Boy Swallows Universe: Trent Dalton on Becoming a Writer
- Lucy Leyshon
- On September 6, 2019
Acclaimed up-and-coming Australian novelist Trent Dalton recently gave a lecture at the University of Queensland, where he discussed with audiences his journey to becoming a novelist, and finally completing his beloved debut novel Boy Swallows Universe.
Boy Swallows Universe is a story of love, crime, fate, and coming-of-age that centres around 12-year-old Eli Bell, set in Brisbane’s violent working-class suburban fringe.
Since its release in mid-2018, the novel’s been all anyone can talk about, and as such Dalton’s story is one that has captured the minds among readers and fellow writers alike.
Growing up in Brisbane’s outer suburbs, Eli’s story is inspired by Dalton’s own, and he always felt that at some point in his life, he needed to write it down.
“I had these people … I didn’t necessarily go to that immediately; I wanted to write about medieval knights and I wanted to write about bloody Nepal and I wanted to write about Eddie Vedder, but I kept on going to the people who were just outside my bedroom door, and they were the richest characters that I had in my head.”
This is evident not just in the characters that Dalton chose to write about, but also their surroundings. Bracken Ridge, Darra, Boggo Road Prison, and other ‘ordinary’ Brisbane locations feature heavily in the novel, described in such rich and accurate detail that only someone who had grown up, loved, and suffered in these places would be able to produce.
Dalton went on to discuss how, after writing his life story down, he felt as if he’d finally allowed himself to let go of something he had been holding on to for most of his life, but was always too afraid to completely share.
“I was a bit vulnerable in those moments, but people come back and make you feel strong again … I love the story, and I’m not afraid of it [anymore] … Because people find connection.”
He went on to say that, in Boy Swallows Universe. “There is about 50% of total truth, and the rest is complete bullshit. Because you’re sort of going for a greater truth, anyway.”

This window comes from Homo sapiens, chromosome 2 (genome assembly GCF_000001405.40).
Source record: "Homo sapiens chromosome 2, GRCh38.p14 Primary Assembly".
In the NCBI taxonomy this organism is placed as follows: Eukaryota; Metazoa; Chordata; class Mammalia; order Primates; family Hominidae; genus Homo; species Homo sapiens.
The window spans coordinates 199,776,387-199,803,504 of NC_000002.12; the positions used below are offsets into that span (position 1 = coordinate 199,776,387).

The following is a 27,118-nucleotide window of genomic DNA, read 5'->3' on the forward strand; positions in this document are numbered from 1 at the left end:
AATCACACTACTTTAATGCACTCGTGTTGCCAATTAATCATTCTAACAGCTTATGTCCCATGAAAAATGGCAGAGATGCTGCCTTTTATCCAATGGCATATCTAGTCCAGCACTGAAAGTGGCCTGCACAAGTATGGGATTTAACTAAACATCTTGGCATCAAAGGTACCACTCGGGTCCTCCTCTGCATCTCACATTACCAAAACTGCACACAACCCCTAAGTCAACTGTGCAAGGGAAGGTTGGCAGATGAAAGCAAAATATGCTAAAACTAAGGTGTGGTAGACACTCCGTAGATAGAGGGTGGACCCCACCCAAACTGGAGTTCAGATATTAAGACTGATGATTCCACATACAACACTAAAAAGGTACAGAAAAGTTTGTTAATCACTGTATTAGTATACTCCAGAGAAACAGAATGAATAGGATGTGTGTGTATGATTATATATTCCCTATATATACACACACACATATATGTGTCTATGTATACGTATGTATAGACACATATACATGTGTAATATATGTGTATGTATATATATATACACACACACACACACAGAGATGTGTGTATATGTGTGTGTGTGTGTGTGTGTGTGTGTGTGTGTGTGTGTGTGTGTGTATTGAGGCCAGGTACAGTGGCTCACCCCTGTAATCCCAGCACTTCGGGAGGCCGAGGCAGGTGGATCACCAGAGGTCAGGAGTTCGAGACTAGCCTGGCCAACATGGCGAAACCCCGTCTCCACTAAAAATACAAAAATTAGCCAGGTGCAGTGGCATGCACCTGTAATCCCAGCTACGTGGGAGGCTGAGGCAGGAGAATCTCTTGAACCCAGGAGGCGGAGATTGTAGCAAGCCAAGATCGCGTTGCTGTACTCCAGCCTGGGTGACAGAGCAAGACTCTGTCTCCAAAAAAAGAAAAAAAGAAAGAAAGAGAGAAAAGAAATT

Dalton’s writing philosophy is to write the first draft from the heart, and to edit with your head.
He described how important it is for writers to create from a place that is raw, and just real, rather than constantly examining their work with a critical, professional eye.
However, he also urged the importance of discipline and keeping up momentum, even in times when the story isn’t necessarily flowing.
“I’ve had to learn to be a true storyteller and not just rely on the soul-cough; the momentum of my own emotions.”
Before writing Boy Swallows Universe, Dalton worked as a journalist at The Australian for many years. He first decided he wanted to be a journalist when reading an article by Cameron Crowe about Pearl Jam, and had the sudden realisation that writing about people was a real job, that real people could do. He stated that “The most important thing you can have as a writer is enthusiasm,” and gave the following advice: “Don’t be afraid to back yourself in a corner because that’s just storytelling.”
Dalton also advised that the best thing a writer can do to open their mind and improve their potential is to read novels. “Novel readers are absolutely a highly-evolved species,” Dalton mused. “It’s like, if you read novels, you have worked through racism. Novels will teach you to do that. Novels will teach you to get through knee-jerk reactions about the complexities of humans, you know what I mean? I forgot that.”
Dalton’s final piece of advice was the following: “Remember to write with all your five senses:
What did the moment feel like?
What did the room smell like?
What did her lips taste like?
What did it sound like when your mother was weeping?
Write about all those five senses enough, then you might just develop that rare sixth, that your heroes Cormac McCarthy, John Steinbeck, and Philip Roth have developed.
That deeper sense inside and out that goes beyond this universe into the realm of the soul … and also, when are you going to learn the correct use of ‘affect’ and ‘effect’, you buffoon!”